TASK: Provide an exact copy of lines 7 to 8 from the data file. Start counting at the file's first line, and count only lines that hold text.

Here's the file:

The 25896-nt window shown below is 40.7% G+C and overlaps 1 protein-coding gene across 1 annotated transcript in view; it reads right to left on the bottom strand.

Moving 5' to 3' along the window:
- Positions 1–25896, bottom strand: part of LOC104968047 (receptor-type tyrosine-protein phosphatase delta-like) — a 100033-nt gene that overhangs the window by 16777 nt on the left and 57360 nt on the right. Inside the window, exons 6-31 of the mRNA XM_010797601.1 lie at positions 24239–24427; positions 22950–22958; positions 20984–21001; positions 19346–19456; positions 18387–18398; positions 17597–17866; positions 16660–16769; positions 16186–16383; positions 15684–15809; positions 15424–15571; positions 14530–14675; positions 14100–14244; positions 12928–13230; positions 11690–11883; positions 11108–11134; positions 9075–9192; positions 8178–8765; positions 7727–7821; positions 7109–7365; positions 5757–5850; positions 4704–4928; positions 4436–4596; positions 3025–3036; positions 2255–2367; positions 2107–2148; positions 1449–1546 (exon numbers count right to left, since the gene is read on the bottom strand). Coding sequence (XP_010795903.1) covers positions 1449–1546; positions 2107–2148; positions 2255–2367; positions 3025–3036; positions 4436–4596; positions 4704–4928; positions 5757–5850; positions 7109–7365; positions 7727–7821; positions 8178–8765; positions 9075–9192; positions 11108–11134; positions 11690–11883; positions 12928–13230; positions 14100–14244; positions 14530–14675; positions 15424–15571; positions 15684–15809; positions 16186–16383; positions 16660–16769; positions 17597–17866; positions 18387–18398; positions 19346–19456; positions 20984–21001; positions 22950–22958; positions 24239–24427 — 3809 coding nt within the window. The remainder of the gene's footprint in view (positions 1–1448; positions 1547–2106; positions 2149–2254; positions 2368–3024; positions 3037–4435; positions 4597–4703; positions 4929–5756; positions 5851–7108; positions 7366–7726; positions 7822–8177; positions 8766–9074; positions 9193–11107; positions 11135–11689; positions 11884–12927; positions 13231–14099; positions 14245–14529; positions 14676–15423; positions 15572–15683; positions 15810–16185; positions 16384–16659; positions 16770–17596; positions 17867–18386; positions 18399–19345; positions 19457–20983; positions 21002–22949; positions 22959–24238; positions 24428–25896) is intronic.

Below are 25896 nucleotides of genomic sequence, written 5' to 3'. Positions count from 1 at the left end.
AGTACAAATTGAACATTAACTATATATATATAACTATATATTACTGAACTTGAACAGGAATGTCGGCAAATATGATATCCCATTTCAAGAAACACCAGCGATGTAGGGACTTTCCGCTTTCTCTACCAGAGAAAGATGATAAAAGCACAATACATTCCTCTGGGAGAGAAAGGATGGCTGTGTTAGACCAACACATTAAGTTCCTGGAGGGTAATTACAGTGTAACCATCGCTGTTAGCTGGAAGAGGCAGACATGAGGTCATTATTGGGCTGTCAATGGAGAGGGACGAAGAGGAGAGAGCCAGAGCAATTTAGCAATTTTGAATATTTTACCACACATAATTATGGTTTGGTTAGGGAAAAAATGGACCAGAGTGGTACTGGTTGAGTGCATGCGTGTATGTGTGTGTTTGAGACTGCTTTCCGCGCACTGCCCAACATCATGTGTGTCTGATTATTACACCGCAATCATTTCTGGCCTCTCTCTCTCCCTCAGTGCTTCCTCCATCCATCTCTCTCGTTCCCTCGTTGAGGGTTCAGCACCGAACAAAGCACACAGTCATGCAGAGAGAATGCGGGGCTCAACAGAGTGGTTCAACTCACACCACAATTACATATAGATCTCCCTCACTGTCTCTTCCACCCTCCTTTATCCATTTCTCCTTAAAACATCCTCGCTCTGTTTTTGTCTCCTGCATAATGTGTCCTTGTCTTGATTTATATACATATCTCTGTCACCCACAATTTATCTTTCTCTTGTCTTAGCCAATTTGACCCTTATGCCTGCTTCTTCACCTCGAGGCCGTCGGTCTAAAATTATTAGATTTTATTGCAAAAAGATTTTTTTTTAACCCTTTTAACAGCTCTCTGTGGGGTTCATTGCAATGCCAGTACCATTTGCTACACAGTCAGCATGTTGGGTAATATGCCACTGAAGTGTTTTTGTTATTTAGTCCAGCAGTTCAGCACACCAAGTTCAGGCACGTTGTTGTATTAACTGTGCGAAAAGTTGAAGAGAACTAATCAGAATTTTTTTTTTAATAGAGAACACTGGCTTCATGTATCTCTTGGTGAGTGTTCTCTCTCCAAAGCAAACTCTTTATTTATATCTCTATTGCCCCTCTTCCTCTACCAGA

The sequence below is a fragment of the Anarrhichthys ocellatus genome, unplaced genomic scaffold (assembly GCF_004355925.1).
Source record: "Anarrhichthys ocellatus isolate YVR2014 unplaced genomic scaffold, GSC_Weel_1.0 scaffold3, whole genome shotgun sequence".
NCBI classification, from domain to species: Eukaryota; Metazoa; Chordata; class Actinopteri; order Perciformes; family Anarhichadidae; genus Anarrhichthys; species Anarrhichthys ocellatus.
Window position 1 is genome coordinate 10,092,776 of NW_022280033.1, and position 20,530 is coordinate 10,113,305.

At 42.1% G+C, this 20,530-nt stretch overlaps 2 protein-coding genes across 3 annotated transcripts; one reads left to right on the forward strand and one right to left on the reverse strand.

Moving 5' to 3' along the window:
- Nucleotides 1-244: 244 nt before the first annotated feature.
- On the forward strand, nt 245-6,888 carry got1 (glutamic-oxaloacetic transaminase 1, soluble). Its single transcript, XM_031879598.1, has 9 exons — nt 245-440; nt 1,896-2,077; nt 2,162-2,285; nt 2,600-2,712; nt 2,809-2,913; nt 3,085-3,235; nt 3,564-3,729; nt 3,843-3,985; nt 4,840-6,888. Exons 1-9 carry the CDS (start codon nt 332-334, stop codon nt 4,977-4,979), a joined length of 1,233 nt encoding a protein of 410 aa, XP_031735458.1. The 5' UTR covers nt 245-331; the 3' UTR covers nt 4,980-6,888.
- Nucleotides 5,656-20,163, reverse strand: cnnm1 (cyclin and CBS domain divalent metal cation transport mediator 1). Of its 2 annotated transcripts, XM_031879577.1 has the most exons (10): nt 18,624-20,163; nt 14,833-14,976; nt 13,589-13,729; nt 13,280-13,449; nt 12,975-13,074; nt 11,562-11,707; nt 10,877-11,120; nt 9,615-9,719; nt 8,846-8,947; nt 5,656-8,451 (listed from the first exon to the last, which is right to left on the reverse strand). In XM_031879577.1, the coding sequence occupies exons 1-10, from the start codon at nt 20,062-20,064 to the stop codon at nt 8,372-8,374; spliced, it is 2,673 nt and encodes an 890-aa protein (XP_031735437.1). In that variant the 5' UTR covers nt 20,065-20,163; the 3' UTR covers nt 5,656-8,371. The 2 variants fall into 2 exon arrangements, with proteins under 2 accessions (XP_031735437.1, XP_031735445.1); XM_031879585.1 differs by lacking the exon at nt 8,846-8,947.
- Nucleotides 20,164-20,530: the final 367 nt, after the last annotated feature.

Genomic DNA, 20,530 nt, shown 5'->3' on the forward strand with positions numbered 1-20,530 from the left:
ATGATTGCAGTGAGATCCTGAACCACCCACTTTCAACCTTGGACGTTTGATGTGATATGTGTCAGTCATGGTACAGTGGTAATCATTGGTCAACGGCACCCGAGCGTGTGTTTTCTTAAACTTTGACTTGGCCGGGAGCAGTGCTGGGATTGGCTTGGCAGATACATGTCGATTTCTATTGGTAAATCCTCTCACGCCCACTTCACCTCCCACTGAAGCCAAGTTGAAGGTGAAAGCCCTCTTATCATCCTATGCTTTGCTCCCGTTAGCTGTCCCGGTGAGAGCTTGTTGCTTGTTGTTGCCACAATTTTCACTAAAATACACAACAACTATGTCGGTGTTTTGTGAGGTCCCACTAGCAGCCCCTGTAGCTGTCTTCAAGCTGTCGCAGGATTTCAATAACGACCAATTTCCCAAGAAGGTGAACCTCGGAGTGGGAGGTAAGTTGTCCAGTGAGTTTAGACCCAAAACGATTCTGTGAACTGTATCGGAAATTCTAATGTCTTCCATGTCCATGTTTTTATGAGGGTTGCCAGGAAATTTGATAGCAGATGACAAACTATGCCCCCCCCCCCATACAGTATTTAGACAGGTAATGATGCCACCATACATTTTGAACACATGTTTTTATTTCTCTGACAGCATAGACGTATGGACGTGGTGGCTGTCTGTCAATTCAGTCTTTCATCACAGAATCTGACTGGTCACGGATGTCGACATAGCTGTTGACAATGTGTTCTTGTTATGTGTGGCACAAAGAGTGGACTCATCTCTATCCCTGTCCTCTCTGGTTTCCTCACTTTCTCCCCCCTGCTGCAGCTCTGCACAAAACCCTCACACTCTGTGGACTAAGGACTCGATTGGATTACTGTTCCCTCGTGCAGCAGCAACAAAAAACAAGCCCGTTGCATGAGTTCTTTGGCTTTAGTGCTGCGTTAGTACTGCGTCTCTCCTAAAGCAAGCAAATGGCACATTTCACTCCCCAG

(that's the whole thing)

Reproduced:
Source record: "Anarrhichthys ocellatus isolate YVR2014 unplaced genomic scaffold, GSC_Weel_1.0 scaffold3, whole genome shotgun sequence".
NCBI classification, from domain to species: Eukaryota; Metazoa; Chordata; class Actinopteri; order Perciformes; family Anarhichadidae; genus Anarrhichthys; species Anarrhichthys ocellatus.